AUGUSTA | In a carefully worded statement, Augusta Mayor John Laycock terminated the employment of the city police chief Wednesday.
Greg Cummins had been employed in different capacities in the city since 1978, officials said. He served as an officer and was named chief following the retirement of Chief Phil Cummins, his older brother, about 15 years ago.
Following a special meeting of Augusta City Council on Wednesday, which was primarily held in an executive session, Laycock announced termination of Cummins as an employee and chief.
"I have removed former city of Augusta employee Greg Cummins from his position as Augusta Police Chief," Laycock said.
Laycock directed any further inquiries to Augusta City Clerk Gretchen England.
England offered to field questions, to be answered later.
No reason for the termination was available, she said.
According to previous statements in council meetings, the police chief position is one which the mayor has control over filling.
According to a letter announcing the special meeting, the executive session was to discus pending or current litigation involving the city, officials said.
Details of the litigation were not available at press time.
Cummins and his department have had a tempestuous relationship with the last two administrations, including a push in 2007, under Mayor Wendell High, to have the department disbanded.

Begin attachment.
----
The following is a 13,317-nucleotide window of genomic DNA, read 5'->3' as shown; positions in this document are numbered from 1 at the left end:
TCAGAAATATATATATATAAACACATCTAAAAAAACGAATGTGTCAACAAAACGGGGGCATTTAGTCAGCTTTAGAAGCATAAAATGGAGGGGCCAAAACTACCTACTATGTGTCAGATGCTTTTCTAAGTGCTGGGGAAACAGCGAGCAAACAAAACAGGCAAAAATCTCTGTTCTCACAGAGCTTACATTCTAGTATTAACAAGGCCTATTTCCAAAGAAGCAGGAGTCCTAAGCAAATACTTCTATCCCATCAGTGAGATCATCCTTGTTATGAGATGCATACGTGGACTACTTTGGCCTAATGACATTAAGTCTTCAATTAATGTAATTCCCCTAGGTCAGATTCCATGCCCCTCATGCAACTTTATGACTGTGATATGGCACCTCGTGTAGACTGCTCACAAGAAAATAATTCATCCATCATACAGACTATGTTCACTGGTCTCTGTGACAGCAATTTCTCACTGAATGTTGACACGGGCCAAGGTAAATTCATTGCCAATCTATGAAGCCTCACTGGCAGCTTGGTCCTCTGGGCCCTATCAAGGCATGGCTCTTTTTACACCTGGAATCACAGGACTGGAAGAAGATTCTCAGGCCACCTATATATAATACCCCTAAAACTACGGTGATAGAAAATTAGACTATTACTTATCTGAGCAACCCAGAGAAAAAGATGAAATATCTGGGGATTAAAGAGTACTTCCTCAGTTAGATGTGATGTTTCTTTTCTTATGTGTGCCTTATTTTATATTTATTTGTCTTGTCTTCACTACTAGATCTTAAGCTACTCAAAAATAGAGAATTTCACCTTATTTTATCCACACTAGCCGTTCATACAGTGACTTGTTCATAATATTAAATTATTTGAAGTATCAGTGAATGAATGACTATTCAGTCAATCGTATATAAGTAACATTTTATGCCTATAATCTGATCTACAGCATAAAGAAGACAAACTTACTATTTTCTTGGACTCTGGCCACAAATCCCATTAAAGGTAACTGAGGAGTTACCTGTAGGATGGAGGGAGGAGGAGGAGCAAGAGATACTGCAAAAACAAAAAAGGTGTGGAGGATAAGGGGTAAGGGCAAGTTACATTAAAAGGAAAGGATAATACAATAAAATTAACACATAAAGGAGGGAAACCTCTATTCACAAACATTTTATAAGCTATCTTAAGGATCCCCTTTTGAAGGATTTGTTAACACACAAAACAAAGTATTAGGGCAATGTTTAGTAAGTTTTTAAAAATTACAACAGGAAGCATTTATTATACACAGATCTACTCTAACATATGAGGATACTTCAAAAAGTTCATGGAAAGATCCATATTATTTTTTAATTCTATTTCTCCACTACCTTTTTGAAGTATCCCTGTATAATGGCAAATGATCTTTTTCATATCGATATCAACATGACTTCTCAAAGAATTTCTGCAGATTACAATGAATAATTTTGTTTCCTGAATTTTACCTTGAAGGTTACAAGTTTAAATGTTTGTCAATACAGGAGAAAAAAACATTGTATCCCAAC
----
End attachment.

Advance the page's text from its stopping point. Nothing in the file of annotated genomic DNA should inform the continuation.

The 2007 push failed when council voted to keep the police department at the present size for the next 10 years.
At the time Cummins said he was pleased with the show of confidence in the department, by the public, which had packed the special venue for he meeting.
In 2008, Cummins' relationship with High came to a head again when Cummins asked council to back him in an effort to recover training funds, uniforms and equipment from an officer who had trained through the city but left the department for a position with the Bracken County Sheriff's Office, short of an agreed length of employment.
High offered to pay for some of the items himself, if council deemed it necessary, rather than have the officer return them.
One of the more embarrassing moments in Cummins APD career may have been when the office of Dr. Milton Brindley was raided by federal agents in June 2007, directly across the street from the police station.
Cummins offered few comments about the investigation or activities at the doctor's office.
A permanent Augusta Police Chief has not been named. Laycock named APD Officer Kelly Baxter as interim Augusta Police Chief, until a permanent replacement is named, England said. Baxter served as a lieutenant on the Maysville Police Department before retiring several years ago.
Attempts to get comments from Cummins and Baxter were not answered by press time.